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#1 Posted by Buble (101 posts) -

Hi guys,

As the title says I am a grad student interested in studying how copyright (orphan-works and emerging DRM specifically) is applied to entertainment software. Basically what I am trying to get at is this industry advances so rapidly that the laws on the books are becoming increasingly incapable of working as intended.

I am just looking to brainstorm a bit about, as users, what are your concerns moving forward? Ideally copyright laws are meant to balance the rights of the CR owner with those of the user.

Also if anyone could point me to some interviews hosted on this site that might be useful for my research. I already have cited Brad's interview with the dude that makes his living designing gear for DotA 2. Also I heard Patrick mentioned on a older Bombcast that he has interviewed vetern game designers about ROMS if anyone can link that to me big ups.

Typed this out on my phone so sorry if it isn't super clear also feel free to send me any PM's

Thanks guys

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#2 Edited by joshwent (2897 posts) -

@buble: I think a big part of the frustration is how little DRM seems to have to do with copyright itself. The copyright laws that exist are already applicable to the elements of a game (art, sound, story, even programming, etc.) which prevent others from infringing on intellectual property. DRM, however, seems to be exclusively applied to prevent piracy. They're not concerned with people stealing assets of a game, they're concerned with people stealing the game itself.

It becomes increasingly complicated when that theft is anonymous and largely untraceable. If I illegally download a game right now, the publisher has to do a ton of work to even find out, and even then the evidence is questionable enough to make criminal charges practically useless.

DRM has been publisher's attempts to overcome this problem. The government putting it under the guise of copyright (the DMCA, etc.) only confuses a relatively simple matter. It's not IP theft, it's just theft.

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#3 Posted by Buble (101 posts) -

My understanding based on what I have access too is that the act of ripping a game and throwing it up as a torrent is considered copyright infringement, not theft, at least in how law is currently written. The reason being is that a copy, reproduction, whatever you want to call it was made of that work in its entirety without respect for the owners rights. One area I am really interested in is understanding what users think, or feel, they own when they purchase either a game or content within that game. For example if you purchased a skin for your game and the publisher decides to pull your access to you for whatever reason. Did you ever actually own that?

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#4 Edited by Areyow (29 posts) -

@buble: you should read the Register of Copyright's new vision on revision of the copyright act, which should be dropping in the next half year/year. She addresses some interesting points that I thin you might be interested in. Namely, the fact that the copyright act is outdated and cannot sustain its current model against digital IP. Aspects that she focuses on, which I am more interested in, are the first-sale doctrine as applied to digital IP and dealing with the gray market. Although this is not focused on videogames, it is worth a read.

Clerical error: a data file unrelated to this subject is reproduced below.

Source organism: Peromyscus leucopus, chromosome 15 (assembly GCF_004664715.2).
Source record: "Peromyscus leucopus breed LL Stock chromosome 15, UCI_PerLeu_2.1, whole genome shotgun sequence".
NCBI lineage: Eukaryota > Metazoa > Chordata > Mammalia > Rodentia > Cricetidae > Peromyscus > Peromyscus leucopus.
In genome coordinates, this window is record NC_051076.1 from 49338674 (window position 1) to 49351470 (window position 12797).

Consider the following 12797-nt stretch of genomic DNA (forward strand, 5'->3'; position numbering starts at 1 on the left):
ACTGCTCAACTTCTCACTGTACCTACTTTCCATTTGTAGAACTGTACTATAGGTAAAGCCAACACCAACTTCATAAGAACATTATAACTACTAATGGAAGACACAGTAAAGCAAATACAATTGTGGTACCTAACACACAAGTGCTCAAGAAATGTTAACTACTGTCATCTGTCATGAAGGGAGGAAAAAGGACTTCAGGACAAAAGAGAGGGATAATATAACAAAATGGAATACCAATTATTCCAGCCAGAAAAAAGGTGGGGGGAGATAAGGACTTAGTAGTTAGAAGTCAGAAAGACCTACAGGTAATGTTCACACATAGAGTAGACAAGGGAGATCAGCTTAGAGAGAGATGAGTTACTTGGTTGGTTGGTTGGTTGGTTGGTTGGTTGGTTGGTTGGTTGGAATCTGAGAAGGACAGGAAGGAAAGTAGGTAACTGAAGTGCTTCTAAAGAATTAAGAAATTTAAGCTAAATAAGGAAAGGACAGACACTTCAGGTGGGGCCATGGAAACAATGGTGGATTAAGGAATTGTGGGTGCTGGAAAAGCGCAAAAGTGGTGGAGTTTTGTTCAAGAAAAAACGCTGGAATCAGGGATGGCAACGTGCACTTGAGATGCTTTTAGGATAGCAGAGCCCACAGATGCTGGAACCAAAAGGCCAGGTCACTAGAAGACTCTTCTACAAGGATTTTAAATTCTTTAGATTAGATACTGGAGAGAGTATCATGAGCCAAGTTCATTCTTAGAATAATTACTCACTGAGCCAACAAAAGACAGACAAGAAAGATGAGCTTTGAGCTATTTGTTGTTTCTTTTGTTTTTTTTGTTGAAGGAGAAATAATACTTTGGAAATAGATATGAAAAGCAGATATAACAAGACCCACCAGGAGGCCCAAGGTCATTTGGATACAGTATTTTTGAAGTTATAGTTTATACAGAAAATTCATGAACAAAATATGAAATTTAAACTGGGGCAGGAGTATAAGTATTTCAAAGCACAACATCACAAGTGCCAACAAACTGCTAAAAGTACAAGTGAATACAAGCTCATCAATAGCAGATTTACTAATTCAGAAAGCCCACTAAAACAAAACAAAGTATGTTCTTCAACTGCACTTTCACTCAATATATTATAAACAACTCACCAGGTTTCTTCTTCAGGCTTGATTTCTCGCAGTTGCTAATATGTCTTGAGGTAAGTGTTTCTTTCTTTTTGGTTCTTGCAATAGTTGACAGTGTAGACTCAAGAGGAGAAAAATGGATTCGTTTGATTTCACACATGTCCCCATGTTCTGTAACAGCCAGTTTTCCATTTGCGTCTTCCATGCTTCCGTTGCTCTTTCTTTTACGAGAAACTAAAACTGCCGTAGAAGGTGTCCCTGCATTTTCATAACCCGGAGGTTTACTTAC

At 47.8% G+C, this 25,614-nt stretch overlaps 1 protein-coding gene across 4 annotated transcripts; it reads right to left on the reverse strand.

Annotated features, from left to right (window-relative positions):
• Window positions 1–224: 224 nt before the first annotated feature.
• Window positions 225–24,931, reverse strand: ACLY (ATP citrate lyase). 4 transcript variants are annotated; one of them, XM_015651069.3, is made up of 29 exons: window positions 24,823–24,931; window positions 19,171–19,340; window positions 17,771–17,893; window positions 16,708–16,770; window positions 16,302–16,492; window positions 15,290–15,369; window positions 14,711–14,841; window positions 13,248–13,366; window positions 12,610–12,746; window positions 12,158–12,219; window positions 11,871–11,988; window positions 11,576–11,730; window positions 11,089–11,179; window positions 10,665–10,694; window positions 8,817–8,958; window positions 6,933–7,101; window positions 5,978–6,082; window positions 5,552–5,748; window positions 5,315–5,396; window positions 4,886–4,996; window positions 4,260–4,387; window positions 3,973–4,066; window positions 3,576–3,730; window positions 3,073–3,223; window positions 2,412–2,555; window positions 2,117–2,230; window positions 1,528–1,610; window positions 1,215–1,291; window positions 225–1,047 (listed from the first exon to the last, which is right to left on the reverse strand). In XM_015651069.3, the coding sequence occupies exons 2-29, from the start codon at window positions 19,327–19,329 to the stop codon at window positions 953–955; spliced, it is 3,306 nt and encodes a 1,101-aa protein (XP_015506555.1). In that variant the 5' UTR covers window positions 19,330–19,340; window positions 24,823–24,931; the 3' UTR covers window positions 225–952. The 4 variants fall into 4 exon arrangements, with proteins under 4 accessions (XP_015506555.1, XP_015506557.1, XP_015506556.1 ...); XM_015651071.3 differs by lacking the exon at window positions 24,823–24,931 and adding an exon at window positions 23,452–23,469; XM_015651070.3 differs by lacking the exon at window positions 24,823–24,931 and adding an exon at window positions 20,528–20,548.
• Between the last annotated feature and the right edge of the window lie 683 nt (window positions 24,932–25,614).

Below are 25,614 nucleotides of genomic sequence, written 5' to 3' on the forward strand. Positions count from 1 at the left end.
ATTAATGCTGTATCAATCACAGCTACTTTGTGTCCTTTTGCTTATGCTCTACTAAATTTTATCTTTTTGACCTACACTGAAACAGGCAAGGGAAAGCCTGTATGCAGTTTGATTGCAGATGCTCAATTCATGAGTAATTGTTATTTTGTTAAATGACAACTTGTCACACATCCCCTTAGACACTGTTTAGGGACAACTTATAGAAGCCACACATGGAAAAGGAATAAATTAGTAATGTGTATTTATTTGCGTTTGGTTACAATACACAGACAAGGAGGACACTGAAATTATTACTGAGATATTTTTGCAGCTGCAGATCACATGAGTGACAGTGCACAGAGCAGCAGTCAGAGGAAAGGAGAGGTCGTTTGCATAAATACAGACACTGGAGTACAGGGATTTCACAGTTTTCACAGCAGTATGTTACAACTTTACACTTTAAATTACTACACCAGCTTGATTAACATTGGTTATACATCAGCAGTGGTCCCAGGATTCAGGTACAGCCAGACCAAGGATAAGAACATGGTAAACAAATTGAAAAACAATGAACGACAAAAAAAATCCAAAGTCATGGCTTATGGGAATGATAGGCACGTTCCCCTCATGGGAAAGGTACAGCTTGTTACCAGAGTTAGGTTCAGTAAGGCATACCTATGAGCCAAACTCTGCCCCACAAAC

As a recent graduate from law school, who should be studying for the bar but is instead on the GB forums, my focus was on intellectual property and cyberlaw. It has made me a bit torn on user rights, but fascinated to find how the 'digital norm' will continue to develop.

Feel free to PM me if you'd like any more resources.

I'd also like to point out that to get a better understanding of the purpose of copyright and IP laws in general.

IP laws are generally designed to allow the creators to exploit the benefit of their creation, while still allowing others to build on their shoulder. In theory, that is why these rights are temporary, although the Disney clause has expanded copyright exclusive use substantially. The purpose of copyright law is not to regulate commerce (again... in an ideal way), but to primarily promote the progress of meaningful art and science.

It is designed to balance motivation for IP creators to keep creating with the benefit that it conveys to society.

Again- clearly this is my nerd-out topic and I can go on (and on...and on...and on) regarding the issue.

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#5 Edited by Slag (7349 posts) -

@buble: loss of value really. Life of purchase, replayability, transferability.

In the all digital future purchases become basically service purchases which makes 60 bucks a lot more expensive than it is now. I can't resell it if I don't like it or lend/re-gift it. It only works on a closed single use system and is made artificially obsolete to encourage me to repurchase it later.

I have no interest in pirating a game or copying it. But these new DRM restrictions severely reduce the value I received as a consumer for legitimate uses of the product.

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#6 Posted by Veektarius (6102 posts) -

I'm not really bothered by copyright issues, but the possibility of losing access to things I paid for when a system or service becomes obsolete. That's not so much a copyright issue as a license issue, I guess.